It's here - the CD debut from Sweden's own Kraftwerk cover band/renewal crew/thematic update organisation. They are YouTube celebrities and they are Kraftwerk mailing list email bashing victims. They are Audio Objekt. Their debut cd is entitled "Vår Nya Värld", after their translation of "Computer World". And I think I like it.
It has been revealed before who the two "objekts" (or members) of Audio Objekt are. And at least one of them, objekt Håkan Lidbo, has a specific, trademark sound that can be heard clearly in these songs.
The cd features 6 tracks, where two are Audio Object's renditions of "Computer World" (Vår Nya Värld) and "The Model" (Modellen). Another track is "Artificial Personality", a song that is a few years old already, that features some samples from a Ralf Hütter interview that the second object, Patrik Persson, did a few years ago.
Apart from this, what makes the cd interesting is the remixes. They are all very well crafted, sort of underground-dance-music type remixes, that are credited to Jeff Bennett and complete unknowns Meldodix and Leuka Kestääpesiä. My take on this is that Håkan Lidbo himself, and maybe also Andreas Tilliander (who has mastered the cd) has been involved here. But who knows? Maybe Leuka Kestääpesiä is a rising star on the finnish tech-house scene, just waiting to be discovered.
I'm not sure, but this cd might be hard to get in the near future. There was an article on the subject yesterday in Swedish daily Metro, where it was stated that publisher Sony/ATV has stopped Audio Objekt from selling the CD, at least until the new, Swedish lyrics has been reviewed by the original writers. And we all know who they are.
There is a rumour abroad that Uwe Schmidt (aka Lassigue Bendthaus, Señor Coconut, etc.) has asked Kraftwerk to remix the forthcoming Atom Heart album.
Hear Voices? It May Be an Ad
New Yorker Alison Wilson was walking down Prince Street in SoHo last week when she heard a woman's voice right in her ear asking, "Who's there? Who's there?" She looked around to find no one in her immediate surroundings. Then the voice said, "It's not your imagination."
Indeed it isn't. It's an ad for "Paranormal State," a ghost-themed series premiering on A&E this week. The billboard uses technology manufactured by Holosonic that transmits an "audio spotlight" from a rooftop speaker so that the sound is contained within your cranium. The technology, ideal for museums and libraries or environments that require a quiet atmosphere for isolated audio slideshows, has rarely been used on such a scale before.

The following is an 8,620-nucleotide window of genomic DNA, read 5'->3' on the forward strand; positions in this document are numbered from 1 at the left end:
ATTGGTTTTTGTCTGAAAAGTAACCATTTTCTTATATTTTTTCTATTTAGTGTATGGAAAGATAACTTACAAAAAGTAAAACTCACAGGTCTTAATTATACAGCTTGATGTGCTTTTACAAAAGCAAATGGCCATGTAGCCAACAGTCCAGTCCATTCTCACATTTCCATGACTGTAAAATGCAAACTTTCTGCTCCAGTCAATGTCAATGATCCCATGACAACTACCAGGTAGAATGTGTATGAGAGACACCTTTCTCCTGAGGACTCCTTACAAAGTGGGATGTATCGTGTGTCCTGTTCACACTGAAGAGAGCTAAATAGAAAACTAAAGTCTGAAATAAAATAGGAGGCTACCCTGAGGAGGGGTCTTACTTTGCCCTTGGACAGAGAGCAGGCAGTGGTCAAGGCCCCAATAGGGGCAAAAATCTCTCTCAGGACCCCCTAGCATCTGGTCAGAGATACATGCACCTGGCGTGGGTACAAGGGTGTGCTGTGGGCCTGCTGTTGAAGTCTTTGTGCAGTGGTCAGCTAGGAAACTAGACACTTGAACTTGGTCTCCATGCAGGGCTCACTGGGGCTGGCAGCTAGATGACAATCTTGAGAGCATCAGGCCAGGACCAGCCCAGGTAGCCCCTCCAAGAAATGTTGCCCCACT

For random passersby and residents who have to walk unwittingly through the area where the voice will penetrate their inner peace, it's another story.
The Halas and Batchelor Colllection website describes the clip this way:
A visual interprtation of Kraftwerk’s music Autobahn. A fast paced experimental film which proved to be a ground breaking combination of electronic and manual animation. It has now become an icon of late seventies design and music. One of the first films produced specifically for video disk.The clip has recently been restored, and is now available via YouTube:
There is also a short documentary/behind the scenes type clip about the making of the Autobahn animations available. See it here.
BBC Radio 4 - Factual:
Kraftwerk: We Are the Robots
Thursday 22 November 2007 11:30-12:00 (Radio 4 FM)
Marc Riley traces the career of Kraftwerk, whose 1970s electronic music owed more to the experimental German classical compositions of Karlheinz Stockhausen than to any pop tradition. They were part of a new generation of young West Germans, living in the shadow of the Cold War, who identified with the need to recapture a German cultural identity distinct from that of Britain and America.